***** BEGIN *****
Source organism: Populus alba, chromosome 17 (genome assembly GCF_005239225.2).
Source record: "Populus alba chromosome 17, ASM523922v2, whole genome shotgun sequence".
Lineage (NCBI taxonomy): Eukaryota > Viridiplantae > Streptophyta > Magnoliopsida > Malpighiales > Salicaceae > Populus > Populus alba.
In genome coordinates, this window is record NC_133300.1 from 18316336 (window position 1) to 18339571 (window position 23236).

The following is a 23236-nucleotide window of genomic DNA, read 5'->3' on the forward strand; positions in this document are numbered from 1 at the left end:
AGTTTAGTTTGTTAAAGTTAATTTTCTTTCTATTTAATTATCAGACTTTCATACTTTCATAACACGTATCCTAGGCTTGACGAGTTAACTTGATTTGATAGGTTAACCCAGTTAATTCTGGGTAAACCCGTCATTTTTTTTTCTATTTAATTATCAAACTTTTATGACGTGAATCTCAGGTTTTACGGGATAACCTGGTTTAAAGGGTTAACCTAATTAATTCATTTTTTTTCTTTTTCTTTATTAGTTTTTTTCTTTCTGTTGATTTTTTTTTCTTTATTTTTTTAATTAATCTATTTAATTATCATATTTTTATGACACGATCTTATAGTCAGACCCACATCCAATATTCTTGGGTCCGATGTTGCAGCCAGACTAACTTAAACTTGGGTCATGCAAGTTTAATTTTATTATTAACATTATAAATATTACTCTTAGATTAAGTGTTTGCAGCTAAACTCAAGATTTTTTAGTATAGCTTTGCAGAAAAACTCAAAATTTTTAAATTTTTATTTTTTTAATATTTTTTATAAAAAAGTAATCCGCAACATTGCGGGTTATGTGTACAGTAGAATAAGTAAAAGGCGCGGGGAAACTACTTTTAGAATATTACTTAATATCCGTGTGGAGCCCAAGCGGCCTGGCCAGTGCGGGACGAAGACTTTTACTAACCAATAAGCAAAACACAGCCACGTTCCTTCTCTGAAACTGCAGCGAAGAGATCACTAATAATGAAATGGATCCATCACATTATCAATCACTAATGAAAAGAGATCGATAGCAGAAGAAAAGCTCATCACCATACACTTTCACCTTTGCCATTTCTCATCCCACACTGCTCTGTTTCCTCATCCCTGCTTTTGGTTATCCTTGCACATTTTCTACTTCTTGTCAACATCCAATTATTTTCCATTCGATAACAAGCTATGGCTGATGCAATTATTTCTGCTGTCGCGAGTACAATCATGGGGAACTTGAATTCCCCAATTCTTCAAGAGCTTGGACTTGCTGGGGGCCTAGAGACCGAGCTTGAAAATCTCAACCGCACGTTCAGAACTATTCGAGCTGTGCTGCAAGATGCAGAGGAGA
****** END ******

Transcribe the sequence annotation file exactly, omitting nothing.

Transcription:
Source organism: Populus alba, chromosome 17 (genome assembly GCF_005239225.2).
Source record: "Populus alba chromosome 17, ASM523922v2, whole genome shotgun sequence".
Lineage (NCBI taxonomy): Eukaryota > Viridiplantae > Streptophyta > Magnoliopsida > Malpighiales > Salicaceae > Populus > Populus alba.
In genome coordinates, this window is record NC_133300.1 from 18316336 (window position 1) to 18339571 (window position 23236).

The following is a 23236-nucleotide window of genomic DNA, read 5'->3' on the forward strand; positions in this document are numbered from 1 at the left end:
AGTTTAGTTTGTTAAAGTTAATTTTCTTTCTATTTAATTATCAGACTTTCATACTTTCATAACACGTATCCTAGGCTTGACGAGTTAACTTGATTTGATAGGTTAACCCAGTTAATTCTGGGTAAACCCGTCATTTTTTTTTCTATTTAATTATCAAACTTTTATGACGTGAATCTCAGGTTTTACGGGATAACCTGGTTTAAAGGGTTAACCTAATTAATTCATTTTTTTTCTTTTTCTTTATTAGTTTTTTTCTTTCTGTTGATTTTTTTTTCTTTATTTTTTTAATTAATCTATTTAATTATCATATTTTTATGACACGATCTTATAGTCAGACCCACATCCAATATTCTTGGGTCCGATGTTGCAGCCAGACTAACTTAAACTTGGGTCATGCAAGTTTAATTTTATTATTAACATTATAAATATTACTCTTAGATTAAGTGTTTGCAGCTAAACTCAAGATTTTTTAGTATAGCTTTGCAGAAAAACTCAAAATTTTTAAATTTTTATTTTTTTAATATTTTTTATAAAAAAGTAATCCGCAACATTGCGGGTTATGTGTACAGTAGAATAAGTAAAAGGCGCGGGGAAACTACTTTTAGAATATTACTTAATATCCGTGTGGAGCCCAAGCGGCCTGGCCAGTGCGGGACGAAGACTTTTACTAACCAATAAGCAAAACACAGCCACGTTCCTTCTCTGAAACTGCAGCGAAGAGATCACTAATAATGAAATGGATCCATCACATTATCAATCACTAATGAAAAGAGATCGATAGCAGAAGAAAAGCTCATCACCATACACTTTCACCTTTGCCATTTCTCATCCCACACTGCTCTGTTTCCTCATCCCTGCTTTTGGTTATCCTTGCACATTTTCTACTTCTTGTCAACATCCAATTATTTTCCATTCGATAACAAGCTATGGCTGATGCAATTATTTCTGCTGTCGCGAGTACAATCATGGGGAACTTGAATTCCCCAATTCTTCAAGAGCTTGGACTTGCTGGGGGCCTAGAGACCGAGCTTGAAAATCTCAACCGCACGTTCAGAACTATTCGAGCTGTGCTGCAAGATGCAGAGGAGA